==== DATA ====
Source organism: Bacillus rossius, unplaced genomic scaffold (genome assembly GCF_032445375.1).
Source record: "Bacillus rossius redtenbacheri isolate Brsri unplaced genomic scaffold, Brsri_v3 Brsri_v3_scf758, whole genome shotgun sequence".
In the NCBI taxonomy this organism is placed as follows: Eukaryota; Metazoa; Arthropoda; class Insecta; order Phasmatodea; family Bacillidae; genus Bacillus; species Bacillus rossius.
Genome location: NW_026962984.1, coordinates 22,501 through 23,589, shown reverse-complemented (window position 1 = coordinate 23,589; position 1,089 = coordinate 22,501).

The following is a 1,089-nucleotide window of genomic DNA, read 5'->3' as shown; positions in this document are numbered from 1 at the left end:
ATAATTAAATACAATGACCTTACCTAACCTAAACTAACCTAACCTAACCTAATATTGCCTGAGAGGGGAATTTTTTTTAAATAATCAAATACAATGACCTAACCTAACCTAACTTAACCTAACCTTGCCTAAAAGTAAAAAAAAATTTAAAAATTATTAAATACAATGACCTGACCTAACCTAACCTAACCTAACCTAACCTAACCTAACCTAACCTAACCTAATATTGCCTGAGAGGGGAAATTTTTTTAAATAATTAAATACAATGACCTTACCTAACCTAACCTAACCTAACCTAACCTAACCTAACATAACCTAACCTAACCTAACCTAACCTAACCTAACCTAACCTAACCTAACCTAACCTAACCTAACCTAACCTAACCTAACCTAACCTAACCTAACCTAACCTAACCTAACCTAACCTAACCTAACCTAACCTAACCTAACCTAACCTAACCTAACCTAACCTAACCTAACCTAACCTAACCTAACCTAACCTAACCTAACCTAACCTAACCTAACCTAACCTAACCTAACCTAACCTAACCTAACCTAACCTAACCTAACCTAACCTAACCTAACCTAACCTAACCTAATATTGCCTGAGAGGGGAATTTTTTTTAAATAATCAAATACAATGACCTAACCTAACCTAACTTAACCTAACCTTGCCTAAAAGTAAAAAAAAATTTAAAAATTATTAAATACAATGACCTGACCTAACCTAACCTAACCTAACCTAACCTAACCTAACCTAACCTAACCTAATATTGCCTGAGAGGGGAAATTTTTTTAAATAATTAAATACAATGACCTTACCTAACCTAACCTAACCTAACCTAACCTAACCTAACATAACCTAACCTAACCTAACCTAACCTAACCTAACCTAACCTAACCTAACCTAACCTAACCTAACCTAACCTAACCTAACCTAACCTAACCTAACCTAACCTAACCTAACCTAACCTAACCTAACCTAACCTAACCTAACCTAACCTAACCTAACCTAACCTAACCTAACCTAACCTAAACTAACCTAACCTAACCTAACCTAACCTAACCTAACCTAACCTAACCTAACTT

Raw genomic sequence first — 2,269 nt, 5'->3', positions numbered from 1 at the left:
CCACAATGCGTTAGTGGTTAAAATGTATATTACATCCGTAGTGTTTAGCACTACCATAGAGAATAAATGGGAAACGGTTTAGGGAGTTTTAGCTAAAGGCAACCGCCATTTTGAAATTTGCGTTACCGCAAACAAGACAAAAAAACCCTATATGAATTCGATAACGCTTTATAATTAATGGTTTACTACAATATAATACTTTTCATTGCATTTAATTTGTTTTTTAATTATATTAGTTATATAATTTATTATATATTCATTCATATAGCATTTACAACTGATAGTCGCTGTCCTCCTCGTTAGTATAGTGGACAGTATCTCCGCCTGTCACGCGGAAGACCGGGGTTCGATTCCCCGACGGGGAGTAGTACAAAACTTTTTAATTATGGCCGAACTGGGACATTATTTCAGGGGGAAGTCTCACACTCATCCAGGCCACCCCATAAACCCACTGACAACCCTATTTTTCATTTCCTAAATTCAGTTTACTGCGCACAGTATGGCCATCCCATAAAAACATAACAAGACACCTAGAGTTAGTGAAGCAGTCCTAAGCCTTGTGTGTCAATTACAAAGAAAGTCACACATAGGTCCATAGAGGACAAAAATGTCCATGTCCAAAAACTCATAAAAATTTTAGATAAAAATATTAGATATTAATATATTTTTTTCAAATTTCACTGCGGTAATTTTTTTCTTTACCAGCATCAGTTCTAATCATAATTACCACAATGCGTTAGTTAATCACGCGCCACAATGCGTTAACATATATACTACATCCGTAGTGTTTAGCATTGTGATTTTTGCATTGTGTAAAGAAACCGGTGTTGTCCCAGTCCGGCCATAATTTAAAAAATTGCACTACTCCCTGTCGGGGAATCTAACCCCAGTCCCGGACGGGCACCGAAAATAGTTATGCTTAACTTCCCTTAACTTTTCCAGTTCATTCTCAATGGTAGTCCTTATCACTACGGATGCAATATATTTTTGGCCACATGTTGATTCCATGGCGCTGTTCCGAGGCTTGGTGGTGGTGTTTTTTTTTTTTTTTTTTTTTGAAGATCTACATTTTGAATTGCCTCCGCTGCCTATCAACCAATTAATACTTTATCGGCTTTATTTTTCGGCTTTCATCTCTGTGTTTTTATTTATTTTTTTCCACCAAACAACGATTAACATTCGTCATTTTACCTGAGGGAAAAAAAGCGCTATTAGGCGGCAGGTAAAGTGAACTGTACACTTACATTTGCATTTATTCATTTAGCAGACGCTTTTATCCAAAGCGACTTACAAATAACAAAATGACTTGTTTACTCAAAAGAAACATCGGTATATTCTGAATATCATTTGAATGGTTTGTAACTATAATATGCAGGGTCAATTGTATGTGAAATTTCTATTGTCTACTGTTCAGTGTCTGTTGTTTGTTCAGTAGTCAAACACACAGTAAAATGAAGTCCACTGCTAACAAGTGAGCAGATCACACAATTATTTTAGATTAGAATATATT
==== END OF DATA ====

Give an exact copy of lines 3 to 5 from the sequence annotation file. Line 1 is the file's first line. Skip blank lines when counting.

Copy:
In the NCBI taxonomy this organism is placed as follows: Eukaryota; Metazoa; Arthropoda; class Insecta; order Phasmatodea; family Bacillidae; genus Bacillus; species Bacillus rossius.
Genome location: NW_026962984.1, coordinates 22,501 through 23,589, shown reverse-complemented (window position 1 = coordinate 23,589; position 1,089 = coordinate 22,501).

The following is a 1,089-nucleotide window of genomic DNA, read 5'->3' as shown; positions in this document are numbered from 1 at the left end: